Tag Archives: jealousy

Feb 28 – Dear God, Waa, Waa, Waa

Numbers 11-13

Do you ever complain to God? Do you ever tell Him He’s not fair because your life isn’t like that person’s down the street? Or you wish you had a husband like Suzie’s? Or that you deserve that promotion at work?

Be careful, dear one. God just might give you what you’re crying about.

The Jews were tired of manna. Give us meat, they cried! We want meat!! They went as far as to tell God that, at least while they were still in Egypt, they had plenty of meat.

So God sent meat. Lots of meat. Quail surrounded the camp, and everyone gathered bunches. Finally, they ate their fill of meat, and had plenty leftovers besides.

But the meat they demanded from the LORD ended up making many of them sick. Some died as a result.

Has anyone ever told you to be careful what you wish for? I’d go a step further and say, be careful what you’re complaining to God about.

You might not know that the guy down the street who you’re so jealous of is dealing with an addiction. You might not know that Suzie’s husband, who is the kids’ soccer coach and always brings Suzie flowers, belittles and mistreats her behind closed doors. You might not realize the promotion that went to someone else, would have placed you next to a coworker who would have broken up your marriage.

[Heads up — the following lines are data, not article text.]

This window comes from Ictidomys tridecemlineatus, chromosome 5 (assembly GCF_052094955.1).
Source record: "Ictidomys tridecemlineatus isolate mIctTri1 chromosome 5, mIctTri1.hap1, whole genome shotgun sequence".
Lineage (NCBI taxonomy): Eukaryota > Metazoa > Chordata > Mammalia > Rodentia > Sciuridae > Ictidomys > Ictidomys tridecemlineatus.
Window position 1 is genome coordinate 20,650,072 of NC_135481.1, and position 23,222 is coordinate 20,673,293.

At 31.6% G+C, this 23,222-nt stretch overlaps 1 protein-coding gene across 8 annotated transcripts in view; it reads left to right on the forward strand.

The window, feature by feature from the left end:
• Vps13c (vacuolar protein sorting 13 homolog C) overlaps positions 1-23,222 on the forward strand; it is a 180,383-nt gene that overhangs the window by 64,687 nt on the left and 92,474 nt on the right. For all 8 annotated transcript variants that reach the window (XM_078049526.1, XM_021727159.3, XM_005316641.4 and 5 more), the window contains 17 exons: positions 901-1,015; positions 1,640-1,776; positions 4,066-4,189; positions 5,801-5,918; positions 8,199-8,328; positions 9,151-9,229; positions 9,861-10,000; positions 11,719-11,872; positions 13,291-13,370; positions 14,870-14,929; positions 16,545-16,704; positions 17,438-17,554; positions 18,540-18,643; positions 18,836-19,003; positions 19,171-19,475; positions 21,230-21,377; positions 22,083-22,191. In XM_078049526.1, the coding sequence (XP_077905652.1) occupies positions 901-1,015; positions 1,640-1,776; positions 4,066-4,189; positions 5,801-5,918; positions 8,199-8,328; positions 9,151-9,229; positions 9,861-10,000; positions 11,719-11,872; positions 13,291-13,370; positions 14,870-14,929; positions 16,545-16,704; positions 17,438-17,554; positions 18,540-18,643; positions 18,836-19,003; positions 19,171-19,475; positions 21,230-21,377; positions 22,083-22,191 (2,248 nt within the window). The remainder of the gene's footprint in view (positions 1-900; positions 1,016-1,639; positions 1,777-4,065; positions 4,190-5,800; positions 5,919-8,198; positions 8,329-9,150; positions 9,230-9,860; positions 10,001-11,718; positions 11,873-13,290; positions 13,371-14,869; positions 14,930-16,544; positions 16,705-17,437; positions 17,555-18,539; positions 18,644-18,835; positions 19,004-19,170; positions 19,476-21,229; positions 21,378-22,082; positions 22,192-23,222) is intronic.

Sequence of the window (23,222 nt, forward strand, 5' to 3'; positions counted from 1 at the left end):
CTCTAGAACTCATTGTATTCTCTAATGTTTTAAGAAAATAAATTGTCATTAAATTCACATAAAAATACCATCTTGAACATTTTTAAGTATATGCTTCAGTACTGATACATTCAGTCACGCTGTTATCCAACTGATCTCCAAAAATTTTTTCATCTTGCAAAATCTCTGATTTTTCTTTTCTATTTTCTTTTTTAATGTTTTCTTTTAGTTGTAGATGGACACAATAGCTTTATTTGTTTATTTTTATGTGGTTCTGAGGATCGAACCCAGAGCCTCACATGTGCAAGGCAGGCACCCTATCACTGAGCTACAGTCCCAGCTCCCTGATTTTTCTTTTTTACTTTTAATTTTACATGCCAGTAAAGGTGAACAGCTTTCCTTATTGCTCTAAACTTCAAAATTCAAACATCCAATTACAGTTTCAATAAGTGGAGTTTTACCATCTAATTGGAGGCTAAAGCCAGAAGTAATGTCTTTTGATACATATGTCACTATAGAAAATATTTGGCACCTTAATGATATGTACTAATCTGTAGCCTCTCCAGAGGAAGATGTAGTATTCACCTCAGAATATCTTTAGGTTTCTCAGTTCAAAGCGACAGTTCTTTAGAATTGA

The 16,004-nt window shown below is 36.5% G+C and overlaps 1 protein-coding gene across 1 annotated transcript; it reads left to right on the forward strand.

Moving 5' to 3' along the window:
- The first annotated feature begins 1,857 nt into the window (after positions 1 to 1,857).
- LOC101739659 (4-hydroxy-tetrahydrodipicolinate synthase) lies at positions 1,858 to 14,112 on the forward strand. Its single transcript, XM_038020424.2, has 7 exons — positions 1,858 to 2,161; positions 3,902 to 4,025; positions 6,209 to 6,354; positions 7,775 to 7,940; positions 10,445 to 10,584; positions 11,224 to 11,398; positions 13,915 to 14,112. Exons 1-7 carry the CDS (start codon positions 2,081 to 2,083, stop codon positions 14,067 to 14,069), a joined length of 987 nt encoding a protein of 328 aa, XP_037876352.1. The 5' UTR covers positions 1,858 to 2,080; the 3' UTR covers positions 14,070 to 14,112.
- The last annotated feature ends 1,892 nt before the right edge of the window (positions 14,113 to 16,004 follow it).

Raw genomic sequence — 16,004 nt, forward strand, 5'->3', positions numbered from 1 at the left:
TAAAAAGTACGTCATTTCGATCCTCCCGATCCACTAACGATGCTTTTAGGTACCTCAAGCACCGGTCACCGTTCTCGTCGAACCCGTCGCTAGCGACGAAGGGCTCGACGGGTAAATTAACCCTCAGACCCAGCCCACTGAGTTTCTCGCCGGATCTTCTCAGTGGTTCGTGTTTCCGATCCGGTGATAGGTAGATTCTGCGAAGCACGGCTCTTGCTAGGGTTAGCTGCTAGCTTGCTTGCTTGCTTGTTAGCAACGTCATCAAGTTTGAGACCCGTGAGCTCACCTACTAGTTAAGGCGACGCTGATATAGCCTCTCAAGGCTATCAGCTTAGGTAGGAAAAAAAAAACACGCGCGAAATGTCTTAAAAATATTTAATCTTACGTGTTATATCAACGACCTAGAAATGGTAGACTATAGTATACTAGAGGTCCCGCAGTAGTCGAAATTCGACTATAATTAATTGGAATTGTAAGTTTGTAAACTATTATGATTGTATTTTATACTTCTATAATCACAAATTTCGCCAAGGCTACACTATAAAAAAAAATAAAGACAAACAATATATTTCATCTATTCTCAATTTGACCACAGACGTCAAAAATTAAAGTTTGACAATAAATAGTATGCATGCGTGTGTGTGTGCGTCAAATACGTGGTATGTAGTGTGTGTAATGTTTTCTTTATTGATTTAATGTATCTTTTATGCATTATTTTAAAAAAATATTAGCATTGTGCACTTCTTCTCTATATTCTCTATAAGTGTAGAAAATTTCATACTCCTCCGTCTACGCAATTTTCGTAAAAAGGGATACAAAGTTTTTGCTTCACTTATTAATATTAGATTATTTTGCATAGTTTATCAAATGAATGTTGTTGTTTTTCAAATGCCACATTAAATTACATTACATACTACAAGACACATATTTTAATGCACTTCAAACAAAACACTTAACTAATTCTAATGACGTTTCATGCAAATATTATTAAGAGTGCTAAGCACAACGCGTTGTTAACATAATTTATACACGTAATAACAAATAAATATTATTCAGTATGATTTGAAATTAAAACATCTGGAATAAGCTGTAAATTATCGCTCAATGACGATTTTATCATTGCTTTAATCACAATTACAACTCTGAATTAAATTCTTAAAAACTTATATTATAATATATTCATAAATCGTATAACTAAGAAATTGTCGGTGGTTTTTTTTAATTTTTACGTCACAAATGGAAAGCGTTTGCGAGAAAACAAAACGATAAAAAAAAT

I don’t think this passage in Numbers is telling us not to pray about things we’d like. God said we could make our requests known. But I think the lesson here is to be careful about making demands.

Philippians 4:6&7 says: Be anxious for nothing, but in everything by prayer and supplication with thanksgiving let your requests be made known to God. And the peace of God, which surpasses all comprehension, will guard your hearts and your minds in Christ Jesus.

You know, I think I’ll trust God to handle the details of my life.

Feb 3 – More

Exodus 13-15